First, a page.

This is just going to be a list of things we’ve done, mainly so I can remember them later. Feel free to ignore it if you wish. Real blog entries will resume once I have a moment to myself, which may be a while.

1. Day 2, the second-year students picked us up and took us around the city and then back to one of their apartments for dinner. We had a bliny cake (which has like 40 layers, with sugar and probably butter between them), blinchiki (bliny that are filled, in this case with apples, and fried), pizza, compote, and, of course, chocolate and tea. Then we started Ivan Vasilievich, the Russian equivalent of Back to the Future. For those of you too lazy to click the link, it essentially involves a scientist who transports himself and an unfortunate thief to the reign of Ivan the Terrible, and Ivan the Terrible to 1970s Russia. We called it quits partway through, so next week we’re supposed to get together with these guys again to go ice skating and finish the movie.

2. Day 3, we were met early in the morning (ok, 10:30, but it felt early) by the third-year students. They took us across the river Sheksna, where there’s an old estate that’s been converted into a museum. Our tour guide was very kind; she used to work at the university, and although she didn’t explicitly say so, I think she was one of the unfortunate ones that got laid off (did I mention earlier that the English/German department, now consisting of 11 faculty members, had 20 last year?). Anyway, it was very interesting to talk to her. I’ll put up pictures of the estate when Katja sends them to me. There are now no fewer than 8 Katjas among the maybe 20 students we’ve met.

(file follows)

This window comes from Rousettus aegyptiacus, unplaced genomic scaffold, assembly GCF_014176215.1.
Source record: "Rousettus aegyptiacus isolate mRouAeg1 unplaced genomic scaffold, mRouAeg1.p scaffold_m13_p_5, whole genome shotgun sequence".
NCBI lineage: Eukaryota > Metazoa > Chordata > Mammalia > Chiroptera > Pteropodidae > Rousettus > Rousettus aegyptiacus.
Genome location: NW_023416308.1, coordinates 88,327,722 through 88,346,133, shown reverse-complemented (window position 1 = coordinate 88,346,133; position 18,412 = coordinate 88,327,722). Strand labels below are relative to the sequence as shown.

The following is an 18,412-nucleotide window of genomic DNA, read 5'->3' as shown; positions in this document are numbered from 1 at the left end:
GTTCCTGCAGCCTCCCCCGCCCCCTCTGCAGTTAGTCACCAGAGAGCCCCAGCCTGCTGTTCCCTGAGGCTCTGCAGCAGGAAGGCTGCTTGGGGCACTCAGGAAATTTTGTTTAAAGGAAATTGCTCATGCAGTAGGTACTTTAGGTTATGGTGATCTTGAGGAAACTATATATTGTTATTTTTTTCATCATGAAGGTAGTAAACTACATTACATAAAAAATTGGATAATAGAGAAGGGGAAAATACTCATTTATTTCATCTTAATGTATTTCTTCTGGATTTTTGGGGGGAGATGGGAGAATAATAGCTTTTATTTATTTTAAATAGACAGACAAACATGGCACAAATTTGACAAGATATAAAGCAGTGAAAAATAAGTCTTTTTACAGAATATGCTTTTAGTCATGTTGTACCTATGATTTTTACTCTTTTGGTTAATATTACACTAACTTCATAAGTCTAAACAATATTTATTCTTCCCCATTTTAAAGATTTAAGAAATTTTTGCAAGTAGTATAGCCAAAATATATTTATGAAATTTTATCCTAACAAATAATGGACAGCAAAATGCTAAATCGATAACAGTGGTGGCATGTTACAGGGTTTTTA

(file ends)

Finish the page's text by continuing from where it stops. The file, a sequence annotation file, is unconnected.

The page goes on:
3. After visiting the estate, we went to the newest and largest shopping mall in Cherepovets. Shopping malls are all very new and exciting here, so we made mundane comments about how big and fancy it was to appease the locals. In fact, it was very big and fancy. Anyway. Enough about that. At the mall, we met Dan, Ann, Dasha, and someone whose name has unfortunately escaped me, but who probably goes by Katja. We went to a cafe for lunch, and hten they handed us off to a retired professor and his girlfriend, a graduate of the English department, on the steps of the arts institute. A concert for balalaika orchestra and choir ensued. I can now say I’ve seen a virtuoso play a balalaika concerto. Afterwards we went to a cafe for tea and cakes, they drove us around the city a bit, and then sweet, sweet bed.

Today Nathan and I are doing a mini-lecture together on the American education system for the fourth-year class. Also, Nathan finally gets his visa registered today. Huzzah!